WASHINGTON - U.S. households' net worth rose in the first quarter of 2010, the fourth straight quarterly gain, the Federal Reserve reported Thursday.
But tumbling stock prices have reduced their wealth since then, and some economists say Americans' net worth may now drop slightly for the year. That helps explain why many say it will be 2012 or 2013, at best, before Americans' wealth returns to prerecession level.
Net worth - the value of assets such as homes, bank accounts, and investments, minus debts such as mortgages and credit cards - rose 2.1 percent last quarter, the Fed said. That put Americans' collective net worth at $54.6 trillion as of March 31.
In the midst of the 2007-09 recession, household net worth sank as low as $48.3 trillion. It has since risen 13 percent. Yet even counting last quarter's gain, net worth would have to rise 21 percent more to regain its prerecession peak of $65.9 trillion.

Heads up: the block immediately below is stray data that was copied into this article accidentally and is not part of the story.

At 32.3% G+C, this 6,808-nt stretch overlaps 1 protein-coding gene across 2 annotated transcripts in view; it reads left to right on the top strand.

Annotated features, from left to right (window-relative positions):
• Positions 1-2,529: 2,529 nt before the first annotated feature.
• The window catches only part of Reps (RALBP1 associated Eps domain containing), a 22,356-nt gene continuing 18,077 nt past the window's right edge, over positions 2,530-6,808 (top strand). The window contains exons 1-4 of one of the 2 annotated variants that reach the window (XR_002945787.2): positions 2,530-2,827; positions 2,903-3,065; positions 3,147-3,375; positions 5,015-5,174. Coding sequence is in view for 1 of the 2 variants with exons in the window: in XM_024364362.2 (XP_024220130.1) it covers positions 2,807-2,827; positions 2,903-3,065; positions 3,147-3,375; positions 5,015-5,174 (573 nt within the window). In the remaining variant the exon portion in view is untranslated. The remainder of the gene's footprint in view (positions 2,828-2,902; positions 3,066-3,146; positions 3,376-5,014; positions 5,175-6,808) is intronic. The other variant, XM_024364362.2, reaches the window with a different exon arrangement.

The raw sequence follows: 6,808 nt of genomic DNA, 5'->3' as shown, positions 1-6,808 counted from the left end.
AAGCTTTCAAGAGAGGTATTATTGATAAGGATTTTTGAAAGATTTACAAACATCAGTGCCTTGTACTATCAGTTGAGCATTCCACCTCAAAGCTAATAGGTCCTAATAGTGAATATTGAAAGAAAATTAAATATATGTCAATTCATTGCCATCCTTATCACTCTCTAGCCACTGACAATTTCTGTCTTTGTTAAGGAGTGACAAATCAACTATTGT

Household wealth is vital because consumers tend to spend according to how wealthy they feel, and their spending represents about 70 percent of the economy.
As Americans have gradually recovered some of their wealth, many of them - especially the affluent - have been spending more. But the housing and stock markets remain fragile. That is why most consumers are not spending as freely as they typically do in the early phases of recoveries.
Deena Bogan, 54, of Chicago, for example, has not found a full-time job since leaving her position as a hotel concierge in 2008. So she dips into her 401(k) retirement account and relies on credit cards.